Smoking Venison the Right Way

 

Smoking Venison the Right Way

Historically, it was all about food preservation when it came to the art of smoking. Native Americans and early settlers used the process of smoking for their venison, beef and pork, making it an integral part of our cultural past.
In 2017, of course, smoking methods are far more efficient. A smokehouse, although charming, is no longer necessary to get meat smoked to absolute perfection. Vertical box-style smokers include racks for the meat, a smoking box, a heating element and a water bowl that provides moisture for the slow-cooking process, which will most definitely lock in the flavor of both the meat and the marinade you create to make your meat absolutely delicious.

food preservation, art of smoking, healthy alternative, ultimate venison smoke, simple steps, health benefits

When it comes to choosing the wood or wood chips that will be used in the smoker, it’s important to know that dense hardwoods (i.e., oak, mesquite, walnut and hickory) are preferred because of their ‘longer life’ in the smokebox, as well as for their natural sugar content.

Venison is something that many are turning to these days, seeing as that it is a healthy alternative to beef. Although it, too, is part of the red meat category, venison actually has five times less fat than beef. Because of the slow-cooking method of smoking, the most popular meats up until now to smoke have typically been high in fat content, but when you choose the leaner venison smoking actually becomes both a challenge and a talent if you learn to do it well and follow the right smoking tips.

You have many options when it comes to smoking venison – from the hindquarter roasts to shoulder and neck roasts. food preservation, art of smoking, healthy alternative, ultimate venison smoke, simple steps, health benefitsWhen picking the ultimate venison smoke, it is venison sausage that tops the list when it comes to items being prepared in home smokers across North America today. And when it comes to having the right equipment, whether you use a conventional smoker or one of the propane models on the market, just be sure to smoke sausage meats to the temperatures listed in FDA-recommended manuals.

Although a great many hunters overlook the shoulders and neck because they’re too much “trouble” to smoke, the reality is they’re not. If smoking shoulders or the neck roast, your goal is to have the main bone slide out easily from the meat, leaving you with tender venison that can be shredded for the very popular pulled sandwiches. When it comes to hindquarters, after deboning and separating the muscles, just remove the tougher silver skin and tendons. To accomplish this, put the roasts into the freezer for approximately a half-hour; it is far easier to carve away that tough skin when the meat is partially frozen.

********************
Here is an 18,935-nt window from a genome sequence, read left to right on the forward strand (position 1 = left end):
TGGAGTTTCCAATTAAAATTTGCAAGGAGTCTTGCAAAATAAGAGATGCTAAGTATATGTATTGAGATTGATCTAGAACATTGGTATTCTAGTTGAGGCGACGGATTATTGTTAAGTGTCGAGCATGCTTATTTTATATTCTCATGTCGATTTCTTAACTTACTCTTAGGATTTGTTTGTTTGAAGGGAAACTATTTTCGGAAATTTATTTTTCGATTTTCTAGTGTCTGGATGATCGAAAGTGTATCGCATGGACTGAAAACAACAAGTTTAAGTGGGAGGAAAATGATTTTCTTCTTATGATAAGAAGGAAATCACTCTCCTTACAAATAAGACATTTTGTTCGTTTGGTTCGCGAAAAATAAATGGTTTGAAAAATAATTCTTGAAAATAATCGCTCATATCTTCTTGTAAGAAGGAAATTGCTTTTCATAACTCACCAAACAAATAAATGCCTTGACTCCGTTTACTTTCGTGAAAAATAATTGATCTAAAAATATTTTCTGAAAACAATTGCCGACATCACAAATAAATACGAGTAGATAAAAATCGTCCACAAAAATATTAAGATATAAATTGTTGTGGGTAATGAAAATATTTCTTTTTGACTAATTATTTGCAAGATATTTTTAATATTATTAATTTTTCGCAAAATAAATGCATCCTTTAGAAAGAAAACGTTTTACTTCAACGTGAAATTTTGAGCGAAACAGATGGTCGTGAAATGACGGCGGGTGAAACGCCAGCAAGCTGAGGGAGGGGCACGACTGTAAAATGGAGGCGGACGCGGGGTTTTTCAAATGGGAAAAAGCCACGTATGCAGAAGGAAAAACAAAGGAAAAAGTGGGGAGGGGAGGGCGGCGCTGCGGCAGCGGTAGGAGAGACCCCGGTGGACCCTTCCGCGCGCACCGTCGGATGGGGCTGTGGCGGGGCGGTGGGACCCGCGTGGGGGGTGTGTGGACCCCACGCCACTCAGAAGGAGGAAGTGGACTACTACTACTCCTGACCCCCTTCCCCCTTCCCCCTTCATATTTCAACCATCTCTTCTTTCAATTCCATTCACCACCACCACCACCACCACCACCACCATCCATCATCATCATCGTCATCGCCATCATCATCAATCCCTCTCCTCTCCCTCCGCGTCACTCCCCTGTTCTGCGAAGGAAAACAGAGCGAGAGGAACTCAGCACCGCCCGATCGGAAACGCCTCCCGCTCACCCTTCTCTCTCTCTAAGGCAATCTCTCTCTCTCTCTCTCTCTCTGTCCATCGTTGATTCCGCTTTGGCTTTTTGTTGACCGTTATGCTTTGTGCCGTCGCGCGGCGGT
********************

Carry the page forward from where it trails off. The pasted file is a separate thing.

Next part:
Backstraps and tenderloins work perfectly with your favorite rub or marinade. As before, make sure to remove that silver skin and do not overcook them. Always remember that venison is a lean meat and over-smoking can leave you with nothing more than shoe leather.

Use the simple steps below to make sure that your venison receives the perfect smoke.

1) Make that perfect brine just the way you like it. There are many recipes floating around on the Internet, but basic brine is accomplished by combining:

1 gallon of water

1/2 cup soy sauce

3/4 cup of kosher salt

1/2 cup of brown sugar

1/4 cup Worcestershire sauce

1/2 cup of molasses

2 tbs. of pepper

1 tbs. of rosemary

2) Submerge the meat into the brine until it’s completely covered and allow it to stand in the refrigerator for at least 12 hours, but no longer than 24. The brining process will increase the flavor and moistness of the meat. It is the added step to venison smoking that makes all the difference in the end.

3) If using wood chips, make sure to soak them in water two hours prior to smoking. To prepare the smoker, fill up the water pan, and the wood chip box with your pre-soaked wood chips.

4) Remove the venison from the brine, rinse it well, dry, and coat the meat with your special blend of spices.

5) Now it’s time to smoke. Check the temperature on the smoker, as well as the wood chips and water pan every half-hour or so. (The goal is to keep the temp. between 250 and 300F. If it exceeds 300 degrees, open the vent halfway. If the temp gets too low, add more coals.) Using an electric smoker is far easier because the actual model will do a good job regulating everything.

6) Smoke the meat for approximately 1.5 hours per pound, or until the meat reaches an internal temperature of 140F; then remove it from the smoker and allow it to rest for at least 20 minutes before diving in.

After that, enjoy all the flavor of a delicious meat and gain the health benefits that venison ‘brings to the table.’

Source:  Sportsmans Lifestyle

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